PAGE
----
Courgette seeds

Question: courgette seeds

I would like to know how to take out the seeds of the courgettes to replant the seeds so that the courgettes are born

Answer: zucchini seeds

Dear Christian,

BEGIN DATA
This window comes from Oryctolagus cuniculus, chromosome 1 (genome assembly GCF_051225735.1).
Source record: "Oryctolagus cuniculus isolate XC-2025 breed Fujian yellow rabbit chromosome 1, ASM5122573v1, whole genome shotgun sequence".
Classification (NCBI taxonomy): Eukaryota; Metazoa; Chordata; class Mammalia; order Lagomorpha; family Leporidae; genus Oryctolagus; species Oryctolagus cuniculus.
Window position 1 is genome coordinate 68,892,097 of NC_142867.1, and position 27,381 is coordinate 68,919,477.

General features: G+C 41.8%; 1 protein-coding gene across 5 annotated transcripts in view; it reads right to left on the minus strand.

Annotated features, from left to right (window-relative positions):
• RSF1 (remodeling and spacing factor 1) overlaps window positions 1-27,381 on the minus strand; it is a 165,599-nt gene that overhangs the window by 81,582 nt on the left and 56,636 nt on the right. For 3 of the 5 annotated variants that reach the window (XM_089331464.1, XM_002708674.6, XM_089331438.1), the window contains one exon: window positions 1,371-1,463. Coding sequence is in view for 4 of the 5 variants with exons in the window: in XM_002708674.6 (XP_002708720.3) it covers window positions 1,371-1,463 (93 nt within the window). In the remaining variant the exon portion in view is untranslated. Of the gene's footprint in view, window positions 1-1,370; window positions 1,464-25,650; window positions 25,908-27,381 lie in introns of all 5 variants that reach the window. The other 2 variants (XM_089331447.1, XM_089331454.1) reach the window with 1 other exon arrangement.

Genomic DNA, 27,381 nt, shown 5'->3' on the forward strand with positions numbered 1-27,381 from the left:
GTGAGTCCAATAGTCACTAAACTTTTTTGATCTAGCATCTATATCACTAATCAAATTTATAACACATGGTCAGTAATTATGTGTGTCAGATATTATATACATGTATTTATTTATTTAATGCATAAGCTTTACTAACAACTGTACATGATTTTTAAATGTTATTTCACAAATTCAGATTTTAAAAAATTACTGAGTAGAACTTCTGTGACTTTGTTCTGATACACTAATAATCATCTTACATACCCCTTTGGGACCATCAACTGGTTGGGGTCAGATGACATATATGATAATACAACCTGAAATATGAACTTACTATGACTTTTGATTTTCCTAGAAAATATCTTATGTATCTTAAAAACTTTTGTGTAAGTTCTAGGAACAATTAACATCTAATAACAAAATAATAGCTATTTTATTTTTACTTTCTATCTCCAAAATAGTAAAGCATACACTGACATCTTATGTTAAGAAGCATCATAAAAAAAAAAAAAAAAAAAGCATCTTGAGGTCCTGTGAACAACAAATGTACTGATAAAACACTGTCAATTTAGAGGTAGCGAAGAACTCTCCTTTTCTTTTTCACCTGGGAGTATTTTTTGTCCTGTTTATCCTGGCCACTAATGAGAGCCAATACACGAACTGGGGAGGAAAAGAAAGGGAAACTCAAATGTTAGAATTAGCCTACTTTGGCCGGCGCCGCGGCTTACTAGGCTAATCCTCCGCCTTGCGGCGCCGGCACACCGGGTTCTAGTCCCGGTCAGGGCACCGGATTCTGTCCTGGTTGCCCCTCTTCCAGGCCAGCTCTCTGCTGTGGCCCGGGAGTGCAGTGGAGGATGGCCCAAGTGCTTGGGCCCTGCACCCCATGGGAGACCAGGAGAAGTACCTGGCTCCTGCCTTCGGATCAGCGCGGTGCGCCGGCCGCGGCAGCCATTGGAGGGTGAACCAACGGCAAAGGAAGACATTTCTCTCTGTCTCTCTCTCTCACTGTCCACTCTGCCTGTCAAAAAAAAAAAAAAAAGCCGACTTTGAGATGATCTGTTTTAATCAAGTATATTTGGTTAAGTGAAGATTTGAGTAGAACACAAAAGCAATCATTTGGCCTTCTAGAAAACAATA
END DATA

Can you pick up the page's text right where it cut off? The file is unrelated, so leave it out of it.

as with most plants, courgettes also produce seeds; in fact the elongated fruit is full, there are several hundreds of them, gathered in a cylinder covered with light green pulp and rind. When we eat zucchini we do not notice the seeds, because we consume the unripe fruit and therefore the pulp is the prevailing part of the fruit, and the seeds are small and thin, almost transparent. From these unripe seeds you cannot get a plant, because they cannot germinate; To be able to use the seeds, you will need to ripen a courgette; proceed by choosing a healthy zucchini, and leave it attached to the plant until it is completely ripe, ie the petiole dries up and the courgette comes off the plant. Usually a zucchini from seed is very large, and hard, with thick and leathery rind, and inside you will find a thin layer of pulp, which encloses a spongy cylinder, full of semi-woody seeds; the seeds must be freed from the mucilage similar to damp cotton that encloses them, and therefore they must be left to dry, in an airy place, not exposed to the elements. When they are well dry, sprinkle them with fungicide and place them in a paper bag, waiting to be able to sow them next year. The courgettes need a very rich soil in order to develop, so next year avoid placing the seeds in the same land where you are growing the courgettes now; Work the soil well already in early spring, and enrich it with manure and slow release granular fertilizer, specific for garden plants. When the nocturnal tensions begin to increase, you can prepare the postarellas where you can sow your small seeds directly, two or three for each stall; water and wait for the plants to grow. Or you can sow every single seed in a small pot, and then move it into the garden when the plants begin to develop the first true leaves. As you well know, courgette plants grow a lot, producing large roundish leaves; then prepare the postarellas at a good distance, at least 50-60 cm from each other, between and along the rows.